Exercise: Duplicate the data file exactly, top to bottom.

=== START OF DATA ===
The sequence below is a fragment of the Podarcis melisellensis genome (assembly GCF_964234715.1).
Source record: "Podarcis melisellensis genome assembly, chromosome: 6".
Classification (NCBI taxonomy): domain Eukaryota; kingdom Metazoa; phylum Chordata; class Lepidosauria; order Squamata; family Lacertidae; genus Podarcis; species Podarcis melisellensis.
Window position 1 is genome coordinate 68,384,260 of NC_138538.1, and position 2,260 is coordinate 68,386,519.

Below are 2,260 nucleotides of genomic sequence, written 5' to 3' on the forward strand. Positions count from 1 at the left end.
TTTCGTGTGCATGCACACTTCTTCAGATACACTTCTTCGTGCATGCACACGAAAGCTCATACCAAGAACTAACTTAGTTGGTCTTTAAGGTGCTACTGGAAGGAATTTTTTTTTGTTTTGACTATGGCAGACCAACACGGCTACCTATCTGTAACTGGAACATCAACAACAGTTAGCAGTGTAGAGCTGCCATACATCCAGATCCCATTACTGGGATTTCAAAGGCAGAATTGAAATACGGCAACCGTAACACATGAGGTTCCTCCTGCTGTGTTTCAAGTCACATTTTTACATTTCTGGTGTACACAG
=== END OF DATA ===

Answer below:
The sequence below is a fragment of the Podarcis melisellensis genome (assembly GCF_964234715.1).
Source record: "Podarcis melisellensis genome assembly, chromosome: 6".
Classification (NCBI taxonomy): domain Eukaryota; kingdom Metazoa; phylum Chordata; class Lepidosauria; order Squamata; family Lacertidae; genus Podarcis; species Podarcis melisellensis.
Window position 1 is genome coordinate 68,384,260 of NC_138538.1, and position 2,260 is coordinate 68,386,519.

Below are 2,260 nucleotides of genomic sequence, written 5' to 3' on the forward strand. Positions count from 1 at the left end.
TTTCGTGTGCATGCACACTTCTTCAGATACACTTCTTCGTGCATGCACACGAAAGCTCATACCAAGAACTAACTTAGTTGGTCTTTAAGGTGCTACTGGAAGGAATTTTTTTTTGTTTTGACTATGGCAGACCAACACGGCTACCTATCTGTAACTGGAACATCAACAACAGTTAGCAGTGTAGAGCTGCCATACATCCAGATCCCATTACTGGGATTTCAAAGGCAGAATTGAAATACGGCAACCGTAACACATGAGGTTCCTCCTGCTGTGTTTCAAGTCACATTTTTACATTTCTGGTGTACACAG